Most Android devices are considered smartphones, with all the goodies one would expect (e.g. fast processors, touch screens, high-megapixel cameras, LBS services, accelerometers, and so on). That said, other devices also run on the Android platform, including Internet tablets, e-book readers, TV boxes, and others. It is certainly feasible to create a single application that can run smoothly across all these devices. However, developers will still need to identify and understand their target users and devices. Luckily, the Android platform and tools are designed to ensure maximum compatibility and to make compatibility a (relatively) straightforward matter for developers.

If you're unsure which Android devices to acquire for development purposes, consider one of the Android Dev phones, ADP1 or ADP2, which are available for purchase if you sign up as a developer to publish on Google's Android Market. The Android Dev phones are SIM-unlocked and therefore usable on any GSM network; they feature a bootloader that allows you to flash the device with different system images (helpful for mimicking various device platforms on a single device). Another SIM-unlocked handset is the Google Nexus One.

Android Development Framework and APIs

The Android application framework includes familiar programming constructs, such as threads and processes and specially designed data structures to encapsulate objects used by the Android operating system. With Android, developers use familiar class libraries exposed through Android's Java packages to perform common tasks such as graphics, database access, network access, secure communications, and utilities. In addition to these familiar Java class libraries, such as java.net, developers can also rely on specialty libraries using well-defined open standards like OpenGL Embedded Systems (OpenGL ES), SQLite, and WebKit. The Android packages include support for:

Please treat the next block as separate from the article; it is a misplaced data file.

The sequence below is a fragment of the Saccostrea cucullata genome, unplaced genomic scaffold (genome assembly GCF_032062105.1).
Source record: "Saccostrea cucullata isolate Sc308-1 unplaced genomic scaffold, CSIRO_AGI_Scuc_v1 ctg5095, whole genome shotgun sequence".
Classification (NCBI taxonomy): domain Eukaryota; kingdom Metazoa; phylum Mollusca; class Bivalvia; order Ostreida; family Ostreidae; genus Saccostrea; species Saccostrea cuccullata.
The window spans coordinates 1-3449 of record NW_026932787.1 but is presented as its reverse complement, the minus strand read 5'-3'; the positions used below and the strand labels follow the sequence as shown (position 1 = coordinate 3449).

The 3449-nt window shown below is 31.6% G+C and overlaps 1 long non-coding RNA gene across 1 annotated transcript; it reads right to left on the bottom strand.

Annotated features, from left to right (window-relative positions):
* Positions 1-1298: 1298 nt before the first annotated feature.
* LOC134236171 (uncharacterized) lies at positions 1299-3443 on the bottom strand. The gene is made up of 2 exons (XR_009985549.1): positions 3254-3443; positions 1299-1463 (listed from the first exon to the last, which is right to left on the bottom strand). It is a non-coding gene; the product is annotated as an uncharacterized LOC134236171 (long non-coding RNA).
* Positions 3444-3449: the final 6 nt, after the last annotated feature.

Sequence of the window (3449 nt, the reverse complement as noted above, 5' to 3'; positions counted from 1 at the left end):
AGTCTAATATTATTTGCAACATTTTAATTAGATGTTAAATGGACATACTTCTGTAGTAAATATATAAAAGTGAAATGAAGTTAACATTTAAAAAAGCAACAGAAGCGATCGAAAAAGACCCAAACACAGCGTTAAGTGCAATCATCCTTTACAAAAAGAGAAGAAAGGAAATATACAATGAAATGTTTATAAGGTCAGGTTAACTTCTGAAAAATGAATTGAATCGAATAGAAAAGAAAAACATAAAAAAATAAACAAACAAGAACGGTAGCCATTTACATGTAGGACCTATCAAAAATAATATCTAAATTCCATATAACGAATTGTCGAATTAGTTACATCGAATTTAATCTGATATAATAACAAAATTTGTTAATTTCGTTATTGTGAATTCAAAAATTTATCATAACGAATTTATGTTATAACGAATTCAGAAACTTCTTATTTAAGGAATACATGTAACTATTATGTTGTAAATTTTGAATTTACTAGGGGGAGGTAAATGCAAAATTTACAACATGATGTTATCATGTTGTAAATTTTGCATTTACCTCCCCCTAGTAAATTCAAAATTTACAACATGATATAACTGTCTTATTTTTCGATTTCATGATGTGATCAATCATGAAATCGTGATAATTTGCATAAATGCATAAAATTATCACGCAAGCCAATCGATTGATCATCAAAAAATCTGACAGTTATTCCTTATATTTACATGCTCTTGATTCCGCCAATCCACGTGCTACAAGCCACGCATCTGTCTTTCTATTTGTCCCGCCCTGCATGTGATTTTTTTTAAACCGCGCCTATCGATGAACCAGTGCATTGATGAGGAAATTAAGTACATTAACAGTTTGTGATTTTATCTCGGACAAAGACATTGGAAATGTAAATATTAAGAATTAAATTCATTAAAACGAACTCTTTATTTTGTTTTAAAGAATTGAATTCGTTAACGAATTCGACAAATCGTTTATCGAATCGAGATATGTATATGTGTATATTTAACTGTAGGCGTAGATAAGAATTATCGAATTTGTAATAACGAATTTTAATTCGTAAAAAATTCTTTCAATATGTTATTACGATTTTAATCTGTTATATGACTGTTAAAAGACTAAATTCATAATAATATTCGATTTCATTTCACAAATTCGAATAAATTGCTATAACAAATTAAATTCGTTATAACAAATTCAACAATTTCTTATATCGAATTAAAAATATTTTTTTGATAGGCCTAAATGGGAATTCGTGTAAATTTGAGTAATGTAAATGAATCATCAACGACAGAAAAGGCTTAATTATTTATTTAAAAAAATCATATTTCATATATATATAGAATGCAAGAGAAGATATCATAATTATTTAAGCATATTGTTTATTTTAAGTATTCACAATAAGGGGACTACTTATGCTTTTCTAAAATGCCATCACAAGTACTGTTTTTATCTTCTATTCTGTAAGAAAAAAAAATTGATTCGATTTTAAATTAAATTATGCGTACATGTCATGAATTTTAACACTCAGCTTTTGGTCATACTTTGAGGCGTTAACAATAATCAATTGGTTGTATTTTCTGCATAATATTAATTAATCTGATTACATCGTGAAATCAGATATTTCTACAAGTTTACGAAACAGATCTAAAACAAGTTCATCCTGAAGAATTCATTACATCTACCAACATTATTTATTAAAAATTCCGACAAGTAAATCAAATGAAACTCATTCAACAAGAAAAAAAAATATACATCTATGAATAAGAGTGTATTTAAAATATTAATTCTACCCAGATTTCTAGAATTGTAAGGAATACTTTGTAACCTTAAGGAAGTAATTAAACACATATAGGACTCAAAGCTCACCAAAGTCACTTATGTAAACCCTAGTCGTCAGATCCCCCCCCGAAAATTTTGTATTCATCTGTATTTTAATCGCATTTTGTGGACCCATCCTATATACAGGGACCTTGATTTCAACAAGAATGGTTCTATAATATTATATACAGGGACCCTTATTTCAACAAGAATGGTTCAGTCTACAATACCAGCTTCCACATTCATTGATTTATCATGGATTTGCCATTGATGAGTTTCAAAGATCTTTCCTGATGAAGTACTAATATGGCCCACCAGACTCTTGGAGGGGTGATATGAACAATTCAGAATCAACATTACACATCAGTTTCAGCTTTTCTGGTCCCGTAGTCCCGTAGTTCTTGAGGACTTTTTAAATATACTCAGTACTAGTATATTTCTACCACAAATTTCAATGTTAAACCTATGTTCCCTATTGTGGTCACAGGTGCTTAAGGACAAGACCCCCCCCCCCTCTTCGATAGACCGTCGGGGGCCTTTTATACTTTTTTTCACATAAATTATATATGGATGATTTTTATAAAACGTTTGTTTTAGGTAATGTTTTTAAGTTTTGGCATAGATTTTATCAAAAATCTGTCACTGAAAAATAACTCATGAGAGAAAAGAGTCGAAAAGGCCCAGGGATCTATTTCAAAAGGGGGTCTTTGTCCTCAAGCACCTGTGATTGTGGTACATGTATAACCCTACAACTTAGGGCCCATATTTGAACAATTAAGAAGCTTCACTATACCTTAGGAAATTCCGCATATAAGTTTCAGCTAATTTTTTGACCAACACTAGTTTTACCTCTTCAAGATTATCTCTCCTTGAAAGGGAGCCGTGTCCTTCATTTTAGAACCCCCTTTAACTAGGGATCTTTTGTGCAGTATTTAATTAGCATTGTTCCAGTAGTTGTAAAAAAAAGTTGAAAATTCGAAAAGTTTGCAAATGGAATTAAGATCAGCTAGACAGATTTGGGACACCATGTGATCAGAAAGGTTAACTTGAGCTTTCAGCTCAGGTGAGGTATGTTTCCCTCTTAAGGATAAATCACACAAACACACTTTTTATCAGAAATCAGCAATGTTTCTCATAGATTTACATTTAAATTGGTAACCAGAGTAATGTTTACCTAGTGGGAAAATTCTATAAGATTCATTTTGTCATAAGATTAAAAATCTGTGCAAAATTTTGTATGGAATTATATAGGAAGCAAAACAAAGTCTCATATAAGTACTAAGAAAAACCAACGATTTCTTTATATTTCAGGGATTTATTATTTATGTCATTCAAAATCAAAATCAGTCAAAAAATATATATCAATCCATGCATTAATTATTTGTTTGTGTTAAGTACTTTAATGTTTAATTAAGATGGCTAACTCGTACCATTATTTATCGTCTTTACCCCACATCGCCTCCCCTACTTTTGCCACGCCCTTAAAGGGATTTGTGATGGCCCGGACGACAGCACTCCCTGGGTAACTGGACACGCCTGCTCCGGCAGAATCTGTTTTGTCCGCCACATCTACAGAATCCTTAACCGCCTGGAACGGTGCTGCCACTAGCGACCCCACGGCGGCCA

• User interface controls (Buttons, Dropdowns, Text Input, Grids, Tabs, Gallery)
  • Flexible user interface design and layout (programmatically or via XML)
  • Secure networking and Web-browsing features (SSL, WebKit, XML parsing)
  • Structured storage and relational databases (SQLite)
  • Powerful 2D and 3D graphics (including OpenGL ES 2.0)
  • Enhanced support for audio, still images, and video media in many formats, "ducking," etc.
  • Access to underlying hardware sensor data, the camera, accelerometer, etc.
  • Access to underlying services like location-based services (LBS), Wi-Fi, Bluetooth, etc.
  • A robust unit testing framework for automated testing of Android apps

 

One of the Android platform's most compelling features is well-designed application integration. Developers can write applications that integrate seamlessly with other Android applications, including core platform applications such as the Browser, Maps, Contacts, Messaging, and Email.

On the Android platform, all apps are created equal. There is no distinction between native and third-party applications, enabling healthy competition among application developers. All Android applications use the same libraries and have access to the same permissions options and functionality. Android applications have direct access to the underlying hardware, allowing developers to write much more powerful applications.

The Android SDK also comes with extensive developer documentation. Developers can also find the complete documentation online with videos, the official Android developer blog and an active Android development community.



Originally published on http://www.developer.com.